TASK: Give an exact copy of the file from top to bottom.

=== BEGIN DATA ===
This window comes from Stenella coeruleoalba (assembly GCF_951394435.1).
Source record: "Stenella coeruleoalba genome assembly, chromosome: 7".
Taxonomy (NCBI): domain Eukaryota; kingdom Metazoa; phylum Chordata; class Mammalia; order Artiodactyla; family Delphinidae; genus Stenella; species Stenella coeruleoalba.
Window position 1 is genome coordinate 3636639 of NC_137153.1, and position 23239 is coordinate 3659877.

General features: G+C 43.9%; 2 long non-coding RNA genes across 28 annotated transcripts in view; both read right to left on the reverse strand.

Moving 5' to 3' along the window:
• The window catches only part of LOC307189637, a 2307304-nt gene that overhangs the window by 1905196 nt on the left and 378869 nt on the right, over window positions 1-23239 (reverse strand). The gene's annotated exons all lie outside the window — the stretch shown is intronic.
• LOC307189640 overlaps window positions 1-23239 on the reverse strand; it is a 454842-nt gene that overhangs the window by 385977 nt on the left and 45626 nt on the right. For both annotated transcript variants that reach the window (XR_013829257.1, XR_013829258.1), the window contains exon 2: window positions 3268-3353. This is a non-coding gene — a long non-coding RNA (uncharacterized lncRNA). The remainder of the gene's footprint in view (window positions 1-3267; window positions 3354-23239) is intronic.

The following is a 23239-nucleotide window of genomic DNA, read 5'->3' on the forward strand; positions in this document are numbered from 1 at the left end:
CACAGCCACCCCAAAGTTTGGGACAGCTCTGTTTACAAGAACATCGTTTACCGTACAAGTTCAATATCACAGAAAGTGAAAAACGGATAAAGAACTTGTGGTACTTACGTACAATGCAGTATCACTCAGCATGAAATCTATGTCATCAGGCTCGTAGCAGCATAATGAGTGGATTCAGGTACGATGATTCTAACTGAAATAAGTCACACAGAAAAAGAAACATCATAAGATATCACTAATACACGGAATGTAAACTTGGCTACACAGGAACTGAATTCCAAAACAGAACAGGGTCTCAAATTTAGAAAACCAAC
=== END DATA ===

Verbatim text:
This window comes from Stenella coeruleoalba (assembly GCF_951394435.1).
Source record: "Stenella coeruleoalba genome assembly, chromosome: 7".
Taxonomy (NCBI): domain Eukaryota; kingdom Metazoa; phylum Chordata; class Mammalia; order Artiodactyla; family Delphinidae; genus Stenella; species Stenella coeruleoalba.
Window position 1 is genome coordinate 3636639 of NC_137153.1, and position 23239 is coordinate 3659877.

General features: G+C 43.9%; 2 long non-coding RNA genes across 28 annotated transcripts in view; both read right to left on the reverse strand.

Moving 5' to 3' along the window:
• The window catches only part of LOC307189637, a 2307304-nt gene that overhangs the window by 1905196 nt on the left and 378869 nt on the right, over window positions 1-23239 (reverse strand). The gene's annotated exons all lie outside the window — the stretch shown is intronic.
• LOC307189640 overlaps window positions 1-23239 on the reverse strand; it is a 454842-nt gene that overhangs the window by 385977 nt on the left and 45626 nt on the right. For both annotated transcript variants that reach the window (XR_013829257.1, XR_013829258.1), the window contains exon 2: window positions 3268-3353. This is a non-coding gene — a long non-coding RNA (uncharacterized lncRNA). The remainder of the gene's footprint in view (window positions 1-3267; window positions 3354-23239) is intronic.

The following is a 23239-nucleotide window of genomic DNA, read 5'->3' on the forward strand; positions in this document are numbered from 1 at the left end:
CACAGCCACCCCAAAGTTTGGGACAGCTCTGTTTACAAGAACATCGTTTACCGTACAAGTTCAATATCACAGAAAGTGAAAAACGGATAAAGAACTTGTGGTACTTACGTACAATGCAGTATCACTCAGCATGAAATCTATGTCATCAGGCTCGTAGCAGCATAATGAGTGGATTCAGGTACGATGATTCTAACTGAAATAAGTCACACAGAAAAAGAAACATCATAAGATATCACTAATACACGGAATGTAAACTTGGCTACACAGGAACTGAATTCCAAAACAGAACAGGGTCTCAAATTTAGAAAACCAAC